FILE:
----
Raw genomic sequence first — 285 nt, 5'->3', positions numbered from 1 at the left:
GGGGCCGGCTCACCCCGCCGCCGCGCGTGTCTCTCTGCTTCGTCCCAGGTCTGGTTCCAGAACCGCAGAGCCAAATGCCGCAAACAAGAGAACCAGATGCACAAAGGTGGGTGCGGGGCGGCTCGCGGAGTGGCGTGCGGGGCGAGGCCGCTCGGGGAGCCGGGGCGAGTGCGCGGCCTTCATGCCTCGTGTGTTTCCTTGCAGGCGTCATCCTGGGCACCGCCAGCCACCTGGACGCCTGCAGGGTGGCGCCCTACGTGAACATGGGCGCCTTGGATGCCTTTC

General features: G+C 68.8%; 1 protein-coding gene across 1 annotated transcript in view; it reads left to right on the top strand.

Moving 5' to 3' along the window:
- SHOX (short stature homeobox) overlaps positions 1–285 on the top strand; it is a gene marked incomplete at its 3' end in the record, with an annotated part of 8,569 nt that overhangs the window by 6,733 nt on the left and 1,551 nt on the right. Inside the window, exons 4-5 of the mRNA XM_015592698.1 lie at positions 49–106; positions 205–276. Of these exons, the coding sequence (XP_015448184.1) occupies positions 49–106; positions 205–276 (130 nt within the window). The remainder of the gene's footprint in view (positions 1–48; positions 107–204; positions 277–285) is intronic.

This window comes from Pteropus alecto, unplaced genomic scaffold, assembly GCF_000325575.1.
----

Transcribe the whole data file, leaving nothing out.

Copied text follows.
Raw genomic sequence first — 285 nt, 5'->3', positions numbered from 1 at the left:
GGGGCCGGCTCACCCCGCCGCCGCGCGTGTCTCTCTGCTTCGTCCCAGGTCTGGTTCCAGAACCGCAGAGCCAAATGCCGCAAACAAGAGAACCAGATGCACAAAGGTGGGTGCGGGGCGGCTCGCGGAGTGGCGTGCGGGGCGAGGCCGCTCGGGGAGCCGGGGCGAGTGCGCGGCCTTCATGCCTCGTGTGTTTCCTTGCAGGCGTCATCCTGGGCACCGCCAGCCACCTGGACGCCTGCAGGGTGGCGCCCTACGTGAACATGGGCGCCTTGGATGCCTTTC

General features: G+C 68.8%; 1 protein-coding gene across 1 annotated transcript in view; it reads left to right on the top strand.

Moving 5' to 3' along the window:
- SHOX (short stature homeobox) overlaps positions 1–285 on the top strand; it is a gene marked incomplete at its 3' end in the record, with an annotated part of 8,569 nt that overhangs the window by 6,733 nt on the left and 1,551 nt on the right. Inside the window, exons 4-5 of the mRNA XM_015592698.1 lie at positions 49–106; positions 205–276. Of these exons, the coding sequence (XP_015448184.1) occupies positions 49–106; positions 205–276 (130 nt within the window). The remainder of the gene's footprint in view (positions 1–48; positions 107–204; positions 277–285) is intronic.

This window comes from Pteropus alecto, unplaced genomic scaffold, assembly GCF_000325575.1.